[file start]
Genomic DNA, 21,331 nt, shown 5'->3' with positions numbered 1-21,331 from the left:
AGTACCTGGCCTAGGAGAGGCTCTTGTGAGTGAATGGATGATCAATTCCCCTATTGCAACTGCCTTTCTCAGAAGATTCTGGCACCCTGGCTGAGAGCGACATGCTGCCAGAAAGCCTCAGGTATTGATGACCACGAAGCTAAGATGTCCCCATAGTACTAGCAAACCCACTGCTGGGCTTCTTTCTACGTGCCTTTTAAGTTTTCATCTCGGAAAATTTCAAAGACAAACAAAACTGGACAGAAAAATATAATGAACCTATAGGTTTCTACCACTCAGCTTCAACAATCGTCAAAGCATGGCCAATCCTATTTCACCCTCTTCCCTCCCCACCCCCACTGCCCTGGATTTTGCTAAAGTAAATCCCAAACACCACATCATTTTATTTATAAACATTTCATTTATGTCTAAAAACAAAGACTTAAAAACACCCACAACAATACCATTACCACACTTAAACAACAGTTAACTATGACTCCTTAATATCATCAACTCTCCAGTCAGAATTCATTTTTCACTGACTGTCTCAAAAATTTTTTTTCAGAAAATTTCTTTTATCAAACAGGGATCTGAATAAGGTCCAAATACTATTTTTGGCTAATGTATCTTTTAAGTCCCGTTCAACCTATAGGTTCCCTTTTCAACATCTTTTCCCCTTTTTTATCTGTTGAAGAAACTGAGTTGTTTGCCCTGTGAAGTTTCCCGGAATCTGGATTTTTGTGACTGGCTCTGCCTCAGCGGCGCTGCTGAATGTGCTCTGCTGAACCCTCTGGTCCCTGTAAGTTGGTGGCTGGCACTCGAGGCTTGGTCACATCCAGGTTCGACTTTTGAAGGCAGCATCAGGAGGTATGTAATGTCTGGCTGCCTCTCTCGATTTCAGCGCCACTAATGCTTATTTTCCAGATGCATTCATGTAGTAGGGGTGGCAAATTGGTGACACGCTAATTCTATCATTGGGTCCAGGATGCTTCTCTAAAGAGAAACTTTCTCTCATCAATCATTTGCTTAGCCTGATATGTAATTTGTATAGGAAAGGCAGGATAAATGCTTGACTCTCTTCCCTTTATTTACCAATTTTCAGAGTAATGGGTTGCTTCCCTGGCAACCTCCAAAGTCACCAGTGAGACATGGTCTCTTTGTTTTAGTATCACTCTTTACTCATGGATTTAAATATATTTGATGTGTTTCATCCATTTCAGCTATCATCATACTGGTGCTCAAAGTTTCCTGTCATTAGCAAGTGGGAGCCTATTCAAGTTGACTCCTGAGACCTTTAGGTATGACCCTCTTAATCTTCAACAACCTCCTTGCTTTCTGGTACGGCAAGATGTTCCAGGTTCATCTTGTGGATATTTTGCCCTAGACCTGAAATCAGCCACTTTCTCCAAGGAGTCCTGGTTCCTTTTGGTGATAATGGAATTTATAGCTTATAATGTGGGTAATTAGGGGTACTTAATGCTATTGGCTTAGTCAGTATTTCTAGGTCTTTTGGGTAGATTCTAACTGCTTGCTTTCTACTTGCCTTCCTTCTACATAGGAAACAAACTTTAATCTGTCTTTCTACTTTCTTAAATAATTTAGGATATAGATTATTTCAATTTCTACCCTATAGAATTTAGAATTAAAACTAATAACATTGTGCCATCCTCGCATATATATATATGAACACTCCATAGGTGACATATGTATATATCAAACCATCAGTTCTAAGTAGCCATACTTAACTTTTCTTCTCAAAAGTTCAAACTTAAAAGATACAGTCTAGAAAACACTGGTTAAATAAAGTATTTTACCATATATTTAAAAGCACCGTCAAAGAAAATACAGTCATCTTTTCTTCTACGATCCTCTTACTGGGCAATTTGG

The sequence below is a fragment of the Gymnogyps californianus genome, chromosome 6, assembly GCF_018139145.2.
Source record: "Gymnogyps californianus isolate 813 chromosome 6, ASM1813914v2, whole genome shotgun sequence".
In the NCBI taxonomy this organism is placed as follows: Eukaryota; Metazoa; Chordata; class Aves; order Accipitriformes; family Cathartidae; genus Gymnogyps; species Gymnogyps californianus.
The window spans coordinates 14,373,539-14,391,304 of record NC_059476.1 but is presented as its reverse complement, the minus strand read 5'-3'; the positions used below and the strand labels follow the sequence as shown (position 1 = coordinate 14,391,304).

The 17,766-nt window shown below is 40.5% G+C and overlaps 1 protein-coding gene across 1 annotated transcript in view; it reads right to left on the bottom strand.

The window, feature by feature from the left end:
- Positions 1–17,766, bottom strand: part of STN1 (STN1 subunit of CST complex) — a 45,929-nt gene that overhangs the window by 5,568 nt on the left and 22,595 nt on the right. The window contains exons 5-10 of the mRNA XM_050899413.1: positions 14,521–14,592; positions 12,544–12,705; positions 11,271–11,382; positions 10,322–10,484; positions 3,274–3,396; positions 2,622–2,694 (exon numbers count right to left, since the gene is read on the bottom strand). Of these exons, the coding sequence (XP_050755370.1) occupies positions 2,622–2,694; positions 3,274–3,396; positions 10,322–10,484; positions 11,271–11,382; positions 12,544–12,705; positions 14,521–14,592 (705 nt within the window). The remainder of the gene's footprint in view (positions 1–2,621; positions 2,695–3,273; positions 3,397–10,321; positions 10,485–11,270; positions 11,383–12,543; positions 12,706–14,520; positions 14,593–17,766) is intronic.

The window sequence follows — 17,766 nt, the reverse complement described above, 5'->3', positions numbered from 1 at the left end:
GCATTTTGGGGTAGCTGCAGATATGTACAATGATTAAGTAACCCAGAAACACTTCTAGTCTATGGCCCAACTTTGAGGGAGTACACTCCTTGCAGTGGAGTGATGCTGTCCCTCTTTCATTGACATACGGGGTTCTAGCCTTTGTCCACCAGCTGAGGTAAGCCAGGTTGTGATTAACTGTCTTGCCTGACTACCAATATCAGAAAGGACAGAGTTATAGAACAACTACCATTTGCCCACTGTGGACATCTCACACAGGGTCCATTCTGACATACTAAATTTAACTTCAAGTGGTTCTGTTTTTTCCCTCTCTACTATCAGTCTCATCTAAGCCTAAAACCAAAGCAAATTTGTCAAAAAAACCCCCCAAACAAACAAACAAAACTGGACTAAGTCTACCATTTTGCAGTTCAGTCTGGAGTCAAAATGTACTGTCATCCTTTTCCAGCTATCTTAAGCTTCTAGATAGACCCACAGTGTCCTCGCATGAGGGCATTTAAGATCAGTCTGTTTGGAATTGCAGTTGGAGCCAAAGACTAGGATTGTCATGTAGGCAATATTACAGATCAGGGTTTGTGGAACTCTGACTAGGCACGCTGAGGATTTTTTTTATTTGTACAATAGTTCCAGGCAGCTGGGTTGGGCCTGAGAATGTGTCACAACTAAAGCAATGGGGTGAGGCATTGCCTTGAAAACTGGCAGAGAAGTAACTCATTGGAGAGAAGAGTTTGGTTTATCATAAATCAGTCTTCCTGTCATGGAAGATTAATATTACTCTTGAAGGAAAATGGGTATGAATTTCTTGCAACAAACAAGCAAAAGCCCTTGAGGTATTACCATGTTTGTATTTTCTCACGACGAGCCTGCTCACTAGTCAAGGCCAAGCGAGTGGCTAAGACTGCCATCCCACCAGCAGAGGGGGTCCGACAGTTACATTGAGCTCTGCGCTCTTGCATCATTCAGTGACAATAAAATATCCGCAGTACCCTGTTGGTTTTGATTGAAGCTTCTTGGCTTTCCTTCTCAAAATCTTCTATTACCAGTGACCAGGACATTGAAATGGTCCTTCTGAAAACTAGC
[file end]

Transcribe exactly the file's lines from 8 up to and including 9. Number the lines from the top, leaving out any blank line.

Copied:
The window, feature by feature from the left end:
- Positions 1–17,766, bottom strand: part of STN1 (STN1 subunit of CST complex) — a 45,929-nt gene that overhangs the window by 5,568 nt on the left and 22,595 nt on the right. The window contains exons 5-10 of the mRNA XM_050899413.1: positions 14,521–14,592; positions 12,544–12,705; positions 11,271–11,382; positions 10,322–10,484; positions 3,274–3,396; positions 2,622–2,694 (exon numbers count right to left, since the gene is read on the bottom strand). Of these exons, the coding sequence (XP_050755370.1) occupies positions 2,622–2,694; positions 3,274–3,396; positions 10,322–10,484; positions 11,271–11,382; positions 12,544–12,705; positions 14,521–14,592 (705 nt within the window). The remainder of the gene's footprint in view (positions 1–2,621; positions 2,695–3,273; positions 3,397–10,321; positions 10,485–11,270; positions 11,383–12,543; positions 12,706–14,520; positions 14,593–17,766) is intronic.